The First Three Steps When You Come Home
This knowledge base contains information and links to deal with all sorts of challenges that adoptive families may face. It is meant as a resource, and hopefully, you will not need to access most of the articles. While it is good to be aware and on the lookout for potential issues, don’t let it overtake the joys of parenting. It is important to savor every second of your child’s life since time really does fly !
The most immediate things you do when you first come home are to see to your child’s physiological needs, safety needs and giving them a sense of love and belonging. Depending on the age of the adopted child, parents will have to support these needs accordingly.
Physiological needs cover health, nutrition and comfort. Adopted children often lack nourishment because of their birth history. In addition to taking the child to a pediatrician experienced (Check Health Challenges for more information ) in international adoption, it’s a good idea to consult a nutritionist or dietitian, who also has experience with adopted children. Caring parents make the mistake of overfeeding or force feeding in the hopes of making up for lost time, which can set a path to bad eating habits. Expose your child to as many different types of food, allow him/her to make independent choices and do not restrict sugary foods to the point that it becomes a temptation and focus for the child. Check our resource section for books on how to develop healthy eating habits for children.
Another physiological need is how comfortable the child may be coming to a different environment, which includes everything from people to clothing to the climate. Every experience is new and adoptive parents must be sensitive to the child’s adjustment. It is a good idea to bring a few of their belongings from the orphanage (for example clothes, blankets, toys) so that they have a few familiar things. If the orphanage does not have these, make a donation of these items in advance and bring a few back with you when your child comes home.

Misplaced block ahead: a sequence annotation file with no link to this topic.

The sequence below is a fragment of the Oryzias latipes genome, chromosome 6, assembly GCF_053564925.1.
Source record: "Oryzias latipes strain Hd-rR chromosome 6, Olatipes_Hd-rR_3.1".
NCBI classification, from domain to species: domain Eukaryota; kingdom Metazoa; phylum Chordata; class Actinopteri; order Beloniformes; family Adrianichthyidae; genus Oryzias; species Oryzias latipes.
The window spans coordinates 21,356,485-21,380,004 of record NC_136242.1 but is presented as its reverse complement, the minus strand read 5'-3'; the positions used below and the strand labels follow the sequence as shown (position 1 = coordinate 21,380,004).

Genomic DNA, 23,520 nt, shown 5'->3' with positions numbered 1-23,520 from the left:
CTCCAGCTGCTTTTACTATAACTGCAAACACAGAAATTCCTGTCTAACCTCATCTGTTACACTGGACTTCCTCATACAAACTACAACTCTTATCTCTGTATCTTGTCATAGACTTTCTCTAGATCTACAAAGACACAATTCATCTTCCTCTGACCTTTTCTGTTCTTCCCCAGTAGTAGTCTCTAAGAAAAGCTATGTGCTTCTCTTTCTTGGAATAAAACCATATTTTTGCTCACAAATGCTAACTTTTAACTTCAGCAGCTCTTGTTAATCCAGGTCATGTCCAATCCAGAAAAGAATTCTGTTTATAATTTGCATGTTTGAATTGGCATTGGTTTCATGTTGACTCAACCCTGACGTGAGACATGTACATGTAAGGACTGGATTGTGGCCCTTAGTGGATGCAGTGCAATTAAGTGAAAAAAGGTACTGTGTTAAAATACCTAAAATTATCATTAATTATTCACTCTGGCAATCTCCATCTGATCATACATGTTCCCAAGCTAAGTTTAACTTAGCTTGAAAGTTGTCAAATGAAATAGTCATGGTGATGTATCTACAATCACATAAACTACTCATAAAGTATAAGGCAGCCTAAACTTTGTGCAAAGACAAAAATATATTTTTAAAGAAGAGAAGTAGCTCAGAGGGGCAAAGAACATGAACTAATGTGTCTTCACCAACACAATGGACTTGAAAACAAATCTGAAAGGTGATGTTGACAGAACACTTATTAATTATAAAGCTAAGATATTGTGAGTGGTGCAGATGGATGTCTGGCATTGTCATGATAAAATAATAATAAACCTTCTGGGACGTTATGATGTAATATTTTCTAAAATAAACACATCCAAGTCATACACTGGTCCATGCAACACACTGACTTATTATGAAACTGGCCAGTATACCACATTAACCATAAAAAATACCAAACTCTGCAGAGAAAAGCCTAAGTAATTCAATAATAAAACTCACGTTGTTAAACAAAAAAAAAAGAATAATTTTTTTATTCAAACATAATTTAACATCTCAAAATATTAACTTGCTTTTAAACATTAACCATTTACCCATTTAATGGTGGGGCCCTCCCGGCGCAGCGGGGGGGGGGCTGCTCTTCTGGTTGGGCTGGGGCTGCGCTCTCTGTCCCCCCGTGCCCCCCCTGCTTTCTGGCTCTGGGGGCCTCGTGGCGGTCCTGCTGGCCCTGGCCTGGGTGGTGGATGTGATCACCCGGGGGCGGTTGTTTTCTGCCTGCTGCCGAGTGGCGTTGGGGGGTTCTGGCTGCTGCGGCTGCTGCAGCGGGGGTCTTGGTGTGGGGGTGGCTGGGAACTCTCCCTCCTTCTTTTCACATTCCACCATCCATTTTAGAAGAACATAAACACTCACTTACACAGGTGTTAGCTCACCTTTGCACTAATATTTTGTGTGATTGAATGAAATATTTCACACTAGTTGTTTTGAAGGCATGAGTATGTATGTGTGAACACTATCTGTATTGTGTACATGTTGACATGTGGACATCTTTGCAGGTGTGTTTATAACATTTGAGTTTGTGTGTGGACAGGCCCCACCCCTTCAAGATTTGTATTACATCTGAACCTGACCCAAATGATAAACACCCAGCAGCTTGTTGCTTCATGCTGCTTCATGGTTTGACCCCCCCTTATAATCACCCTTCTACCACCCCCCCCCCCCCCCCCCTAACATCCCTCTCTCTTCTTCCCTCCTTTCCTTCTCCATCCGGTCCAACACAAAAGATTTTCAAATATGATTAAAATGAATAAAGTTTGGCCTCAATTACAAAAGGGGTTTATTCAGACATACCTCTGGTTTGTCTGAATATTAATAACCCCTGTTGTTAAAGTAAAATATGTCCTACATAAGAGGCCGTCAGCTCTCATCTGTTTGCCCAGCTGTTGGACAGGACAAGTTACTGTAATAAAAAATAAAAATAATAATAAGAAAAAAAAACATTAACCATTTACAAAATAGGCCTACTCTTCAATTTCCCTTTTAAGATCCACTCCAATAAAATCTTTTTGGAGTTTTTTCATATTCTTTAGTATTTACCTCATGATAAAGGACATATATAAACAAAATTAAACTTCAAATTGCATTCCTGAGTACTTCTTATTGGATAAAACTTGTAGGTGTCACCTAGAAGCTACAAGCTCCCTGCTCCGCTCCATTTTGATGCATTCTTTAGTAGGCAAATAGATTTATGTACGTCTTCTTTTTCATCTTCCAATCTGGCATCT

Safety needs include a secure home and reliable caretakers, in this case, the new adoptive parents and the new home. The child may be used to sleeping with many others. Keep the transition to the new setting gradual and secure. Have as many familiar toys, books, pictures around the child so the new home does not feel alien. If it’s possible, send pictures of prospective parents, siblings and friends for the child to see when still at the orphanage.
Lastly, and most importantly, the child needs to feel loved and have a sense of belonging. He/she needs to feel safe and fit in. This means lots of affection and attention from family by engaging in lots of hugging, laughter, rough and tumble play, a stable routine and meaningful discipline. Make sure the child is engaged. Give him/her enough exposure to music, books, art, outdoors and also encourage social interaction with not only his/her age group but all ranges. Check the Resources section for links to parenting websites and books.
This is a good time to make sure you regularly read the child’s adoption story. No age is too early. Talking about adoption at a very young age (even if the child does not understand the meaning) helps both the child and parent. Both get used to the words “adoption,” “birth parents” and “adopted parents” and helps future conversations happen with more ease. This process can be as simple as any book off the shelf that is similar to your adoption journey or simply a photo book with your personal pictures taken during the adoption itself. Check the Resource section for recommended books.
Balance is the keyword to remember during this time. It is very easy to overdo everything, in order to make up for lost time with your child. But as outlined in Maslow’s Hierarchy of Needs, if a child’s physical, security and social needs are met, they will develop into confident, emotionally healthy adults that can achieve their potential.